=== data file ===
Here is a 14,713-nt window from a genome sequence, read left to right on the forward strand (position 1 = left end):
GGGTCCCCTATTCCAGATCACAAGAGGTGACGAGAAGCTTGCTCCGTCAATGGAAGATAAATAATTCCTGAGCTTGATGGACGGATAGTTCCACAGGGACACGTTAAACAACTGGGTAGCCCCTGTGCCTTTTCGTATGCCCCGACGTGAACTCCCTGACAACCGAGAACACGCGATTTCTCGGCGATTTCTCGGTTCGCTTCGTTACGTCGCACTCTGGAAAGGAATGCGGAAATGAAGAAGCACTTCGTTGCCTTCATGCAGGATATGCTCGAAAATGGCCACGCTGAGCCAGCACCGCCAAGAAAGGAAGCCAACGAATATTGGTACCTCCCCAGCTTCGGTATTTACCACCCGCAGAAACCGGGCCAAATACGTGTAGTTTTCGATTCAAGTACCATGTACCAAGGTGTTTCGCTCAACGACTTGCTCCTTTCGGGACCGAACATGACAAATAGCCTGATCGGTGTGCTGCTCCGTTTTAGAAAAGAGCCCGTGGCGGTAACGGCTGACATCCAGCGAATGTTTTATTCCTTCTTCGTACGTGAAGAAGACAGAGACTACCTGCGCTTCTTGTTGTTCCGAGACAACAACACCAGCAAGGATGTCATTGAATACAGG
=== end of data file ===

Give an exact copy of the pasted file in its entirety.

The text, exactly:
Here is a 14,713-nt window from a genome sequence, read left to right on the forward strand (position 1 = left end):
GGGTCCCCTATTCCAGATCACAAGAGGTGACGAGAAGCTTGCTCCGTCAATGGAAGATAAATAATTCCTGAGCTTGATGGACGGATAGTTCCACAGGGACACGTTAAACAACTGGGTAGCCCCTGTGCCTTTTCGTATGCCCCGACGTGAACTCCCTGACAACCGAGAACACGCGATTTCTCGGCGATTTCTCGGTTCGCTTCGTTACGTCGCACTCTGGAAAGGAATGCGGAAATGAAGAAGCACTTCGTTGCCTTCATGCAGGATATGCTCGAAAATGGCCACGCTGAGCCAGCACCGCCAAGAAAGGAAGCCAACGAATATTGGTACCTCCCCAGCTTCGGTATTTACCACCCGCAGAAACCGGGCCAAATACGTGTAGTTTTCGATTCAAGTACCATGTACCAAGGTGTTTCGCTCAACGACTTGCTCCTTTCGGGACCGAACATGACAAATAGCCTGATCGGTGTGCTGCTCCGTTTTAGAAAAGAGCCCGTGGCGGTAACGGCTGACATCCAGCGAATGTTTTATTCCTTCTTCGTACGTGAAGAAGACAGAGACTACCTGCGCTTCTTGTTGTTCCGAGACAACAACACCAGCAAGGATGTCATTGAATACAGG